Together with our results for Ndi1 expression and NAMPT knockdown, our findings demonstrated that specific modulation of NAD+/NADH ratios, either by altering mitochondrial complex I activity, by affecting NAD+ synthesis and recovery pathways, or by treating cells and experimental animals with NAD+ precursors, can markedly change metastatic activity and outcomes in vivo.

To challenge our concept that NAD+ precursor treatment can interfere with tumor growth and metastatic activity, we asked whether this therapeutic approach might inhibit spontaneous metastasis and prolong animal survival after surgical removal of a primary breast tumor. To test this hypothesis, we used the aggressive metastatic, triple-negative breast cancer cell model 4T1. In vitro, addition of NAM significantly enhanced NAD+/NADH ratios in 4T1 cells (Figure 7A), indicative of a response to NAD+ precursor treatment. To analyze therapeutic effects of NAM treatment in the animal model, F-luc–tagged 4T1 cells were injected in the fourth mammary fat pad of immunocompetent BALB/c mice, and tumors were removed surgically when they reached a volume of 300 mm3. At the time of surgical removal, mice were randomized into control (untreated water) and NAD+ precursor treatment (1% NAM in drinking water for the remainder of the experiment) groups (n = 8 each), and tumor weights were measured (Figure 7B). At the time of surgery and before NAM treatment, 1 animal in each group had spontaneous metastasis in the lungs, as measured by noninvasive bioluminescence imaging. At 1 week after tumor removal, 7 of 8 control mice and 5 of 8 NAM-treated mice had detectable metastases. After 2 weeks, 8 of 8 controls and 6 of 8 NAM-treated mice showed metastasis. At the end of the experiment (day 70 after surgery), 1 animal in the treatment group still had no detectable recurrence. Importantly, NAM treatment starting after primary tumor surgery significantly increased animal survival in this model of highly aggressive metastatic breast cancer (Figure 7C).

NAD+ precursor treatment after primary breast tumor removal increases animaFigure 7

NAD+ precursor treatment after primary breast tumor removal increases animal survival. (A) NAM treatment enhanced the NAD+/NADH ratio in cultured 4T1 murine breast carcinoma cells. NAD+/NADH levels were measured after 2 days of cell treatment with 10 mM NAM in complete medium. **P < 0.01, unpaired 2-tailed Student’s t test. n = 2 independent experiments. (B) Weight of 4T1 mammary fat pad tumors from untreated BALB/c mice. Tumors were surgically removed when their volume reached 300 mm3. Data show tumor weight distribution at time of surgery and randomization into groups (n = 8), before treatment was initiated. Boxes denote interquartile range; lines within boxes denote median; whiskers denote minima and maxima. P = 0.7480, unpaired 2-tailed Student’s t test. (C) Kaplan-Meier curves comparing survival of NAM-treated and untreated BALB/c mice after surgical removal of 4T1 mammary fat pad tumors. Mice were untreated or treated with 1% NAM in the drinking water after tumor removal (assigned as day 0). n = 8 per group. P = 0.0386, log-rank test.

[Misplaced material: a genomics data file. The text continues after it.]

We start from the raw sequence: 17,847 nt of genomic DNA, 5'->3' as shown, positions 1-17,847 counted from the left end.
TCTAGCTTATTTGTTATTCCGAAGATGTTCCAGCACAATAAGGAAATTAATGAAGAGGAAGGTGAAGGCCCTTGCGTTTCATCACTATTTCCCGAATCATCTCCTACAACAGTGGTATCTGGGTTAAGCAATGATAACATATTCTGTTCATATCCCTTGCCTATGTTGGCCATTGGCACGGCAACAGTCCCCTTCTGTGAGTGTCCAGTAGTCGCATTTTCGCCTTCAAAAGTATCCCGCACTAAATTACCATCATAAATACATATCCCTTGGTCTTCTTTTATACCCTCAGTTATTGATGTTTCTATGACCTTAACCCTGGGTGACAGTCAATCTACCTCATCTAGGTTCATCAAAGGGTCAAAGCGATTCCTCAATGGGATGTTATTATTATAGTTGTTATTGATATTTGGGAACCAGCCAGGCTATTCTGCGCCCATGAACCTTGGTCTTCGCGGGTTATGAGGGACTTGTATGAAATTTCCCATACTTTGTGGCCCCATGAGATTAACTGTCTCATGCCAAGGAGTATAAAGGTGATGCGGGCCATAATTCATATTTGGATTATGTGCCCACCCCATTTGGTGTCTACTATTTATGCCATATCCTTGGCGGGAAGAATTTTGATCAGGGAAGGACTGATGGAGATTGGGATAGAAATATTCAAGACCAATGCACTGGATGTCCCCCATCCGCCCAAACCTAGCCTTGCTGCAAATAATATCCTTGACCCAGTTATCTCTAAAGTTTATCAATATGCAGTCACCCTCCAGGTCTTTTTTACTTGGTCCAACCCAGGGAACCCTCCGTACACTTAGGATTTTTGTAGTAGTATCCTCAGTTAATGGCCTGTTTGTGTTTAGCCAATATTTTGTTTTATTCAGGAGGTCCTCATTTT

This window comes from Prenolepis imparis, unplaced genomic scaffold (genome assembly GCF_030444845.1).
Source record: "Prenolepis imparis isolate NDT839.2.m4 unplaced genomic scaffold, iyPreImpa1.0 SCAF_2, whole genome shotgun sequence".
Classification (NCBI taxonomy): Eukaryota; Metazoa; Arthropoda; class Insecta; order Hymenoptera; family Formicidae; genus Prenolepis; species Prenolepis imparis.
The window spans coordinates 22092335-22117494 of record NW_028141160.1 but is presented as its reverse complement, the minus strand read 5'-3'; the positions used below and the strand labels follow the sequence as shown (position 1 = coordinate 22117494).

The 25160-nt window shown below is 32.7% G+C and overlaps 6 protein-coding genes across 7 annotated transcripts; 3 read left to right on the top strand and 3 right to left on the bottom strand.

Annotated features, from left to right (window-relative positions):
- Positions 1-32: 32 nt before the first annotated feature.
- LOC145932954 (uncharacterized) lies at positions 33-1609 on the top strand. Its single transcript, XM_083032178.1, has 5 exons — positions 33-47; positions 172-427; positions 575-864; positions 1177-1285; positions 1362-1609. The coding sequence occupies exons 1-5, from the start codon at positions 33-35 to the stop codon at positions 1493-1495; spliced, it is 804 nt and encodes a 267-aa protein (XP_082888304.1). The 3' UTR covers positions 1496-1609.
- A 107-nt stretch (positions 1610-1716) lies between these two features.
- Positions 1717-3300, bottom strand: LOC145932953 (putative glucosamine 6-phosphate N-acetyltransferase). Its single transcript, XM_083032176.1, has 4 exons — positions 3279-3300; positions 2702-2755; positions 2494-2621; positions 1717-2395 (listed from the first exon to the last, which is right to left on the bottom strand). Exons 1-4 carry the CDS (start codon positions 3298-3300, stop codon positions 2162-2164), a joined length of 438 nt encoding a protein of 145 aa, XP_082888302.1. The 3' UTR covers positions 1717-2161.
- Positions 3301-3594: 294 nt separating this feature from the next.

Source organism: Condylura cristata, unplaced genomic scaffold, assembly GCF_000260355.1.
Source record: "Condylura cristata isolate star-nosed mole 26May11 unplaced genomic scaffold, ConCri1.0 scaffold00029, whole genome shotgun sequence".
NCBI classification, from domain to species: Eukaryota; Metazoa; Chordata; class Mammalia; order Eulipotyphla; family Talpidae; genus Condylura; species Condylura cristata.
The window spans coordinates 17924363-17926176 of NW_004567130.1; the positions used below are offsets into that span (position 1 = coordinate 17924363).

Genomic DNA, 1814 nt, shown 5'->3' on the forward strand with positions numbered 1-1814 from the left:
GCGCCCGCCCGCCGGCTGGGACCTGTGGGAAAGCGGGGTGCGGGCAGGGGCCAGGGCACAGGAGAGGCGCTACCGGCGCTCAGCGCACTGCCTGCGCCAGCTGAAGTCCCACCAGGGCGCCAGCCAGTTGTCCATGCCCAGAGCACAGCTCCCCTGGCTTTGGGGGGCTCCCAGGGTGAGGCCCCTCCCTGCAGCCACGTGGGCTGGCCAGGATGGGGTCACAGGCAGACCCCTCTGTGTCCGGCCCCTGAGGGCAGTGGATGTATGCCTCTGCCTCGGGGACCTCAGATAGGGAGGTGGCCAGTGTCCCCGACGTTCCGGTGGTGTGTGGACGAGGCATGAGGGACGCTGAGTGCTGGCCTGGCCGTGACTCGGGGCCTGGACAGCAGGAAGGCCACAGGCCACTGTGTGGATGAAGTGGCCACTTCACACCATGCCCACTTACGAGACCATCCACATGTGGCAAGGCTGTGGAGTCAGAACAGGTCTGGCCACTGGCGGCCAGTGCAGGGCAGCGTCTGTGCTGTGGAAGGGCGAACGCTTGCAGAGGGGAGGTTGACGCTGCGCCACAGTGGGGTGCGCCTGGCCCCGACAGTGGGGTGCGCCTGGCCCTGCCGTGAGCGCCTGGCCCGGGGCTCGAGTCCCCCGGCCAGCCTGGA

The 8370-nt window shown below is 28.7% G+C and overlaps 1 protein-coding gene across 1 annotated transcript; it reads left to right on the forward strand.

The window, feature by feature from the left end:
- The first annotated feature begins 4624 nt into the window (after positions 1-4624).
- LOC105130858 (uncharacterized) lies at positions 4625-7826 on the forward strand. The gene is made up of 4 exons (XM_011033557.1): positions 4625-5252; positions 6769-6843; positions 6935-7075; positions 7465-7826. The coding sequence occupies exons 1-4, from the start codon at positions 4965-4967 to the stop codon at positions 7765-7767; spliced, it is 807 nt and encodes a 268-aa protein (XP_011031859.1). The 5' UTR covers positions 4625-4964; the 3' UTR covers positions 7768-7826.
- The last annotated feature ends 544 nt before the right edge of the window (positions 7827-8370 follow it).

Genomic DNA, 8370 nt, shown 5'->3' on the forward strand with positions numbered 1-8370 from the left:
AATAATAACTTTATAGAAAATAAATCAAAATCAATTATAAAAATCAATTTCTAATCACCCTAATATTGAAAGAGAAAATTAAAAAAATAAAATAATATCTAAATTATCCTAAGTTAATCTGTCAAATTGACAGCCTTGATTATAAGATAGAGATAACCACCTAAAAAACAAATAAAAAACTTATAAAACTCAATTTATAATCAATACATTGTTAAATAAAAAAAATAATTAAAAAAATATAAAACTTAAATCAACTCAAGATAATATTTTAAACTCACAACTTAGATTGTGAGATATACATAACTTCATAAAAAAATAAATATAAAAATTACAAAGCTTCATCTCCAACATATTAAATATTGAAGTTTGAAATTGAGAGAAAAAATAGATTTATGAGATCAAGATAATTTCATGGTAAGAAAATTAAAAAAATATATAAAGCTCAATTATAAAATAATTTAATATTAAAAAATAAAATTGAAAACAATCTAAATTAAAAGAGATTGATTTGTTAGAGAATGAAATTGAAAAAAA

We then asked whether this therapeutic approach might generally interfere with breast cancer progression. To test this hypothesis, we used the MMTV-PyMT mouse model, in which polyoma middle T (PyMT) oncogene expression in the mammary epithelium leads to multifocal mammary tumor formation, detectable at 30 days of age, and progression to lung metastasis, detectable at 80 days, in the MT634 strain (38). The MMTV-PyMT model emulates important aspects of human breast cancer progression and replicates distinct advancing stages of breast cancer pathology, making it highly useful for preclinical therapeutic trials (39). MT634 strain MMTV-PyMT mice received 1% NAM in the drinking water beginning at weaning (day 22) and continuing throughout the experiment. Controls received water without NAM. Tumor mass, histological grade, and lung metastasis were examined on day 80. Importantly, NAD+ precursor treatment strongly interfered with oncogene-driven breast cancer progression in the MMTV-PyMT mouse model (Figure 8). Mammary fat pad tumor mass was significantly reduced in NAM-treated mice. In many cases, mammary fat pads of treated mice were normal or had minimal tumor involvement (Figure 8, A and B, and Supplemental Figure 17). Weight analysis of each individual fat pad in every mouse showed that 6.8 ± 0.6 of 10 fat pads per mouse in the control group (n = 11) were larger than the largest fat pad in PyMT-negative mice of the same strain and age. This was true for only 0.6 ± 0.4 of 10 fat pads per mouse in the NAM treatment group (n = 10; Supplemental Figure 17). The reported weights include all fat pads of each mouse, regardless of tumor presence. Importantly, histopathological analysis revealed that NAM treatment drastically inhibited breast cancer progression (Figure 8, C and D, and Supplemental Figure 18). All untreated MMTV-PyMT mice had tumors primarily containing adenoma, early and advanced carcinoma, and little normal and hyperplastic tissue. In contrast, NAM-treated mice had normal mammary fat pads; tumors, if found, were small and consisted predominantly of hyperplastic and adenoma tissue. Furthermore, whereas lung metastases were detected in 4 of 7 untreated animals, no metastases were found in NAM-treated MMTV-PyMT mice (0 of 6), as assessed by comprehensive histology in serial lung sections (data not shown). Importantly, NAM treatment induced autophagy in PyMT mammary tumors in vivo, as shown by p62 degradation in Western blot analyses of individual tumors (Figure 8E and Supplemental Figure 19). We did not detect effects on mTORC1 activity regulation, which suggests that NAM treatment in the drinking water might transiently modulate mTORC1 activity within PyMT mammary tumors in vivo.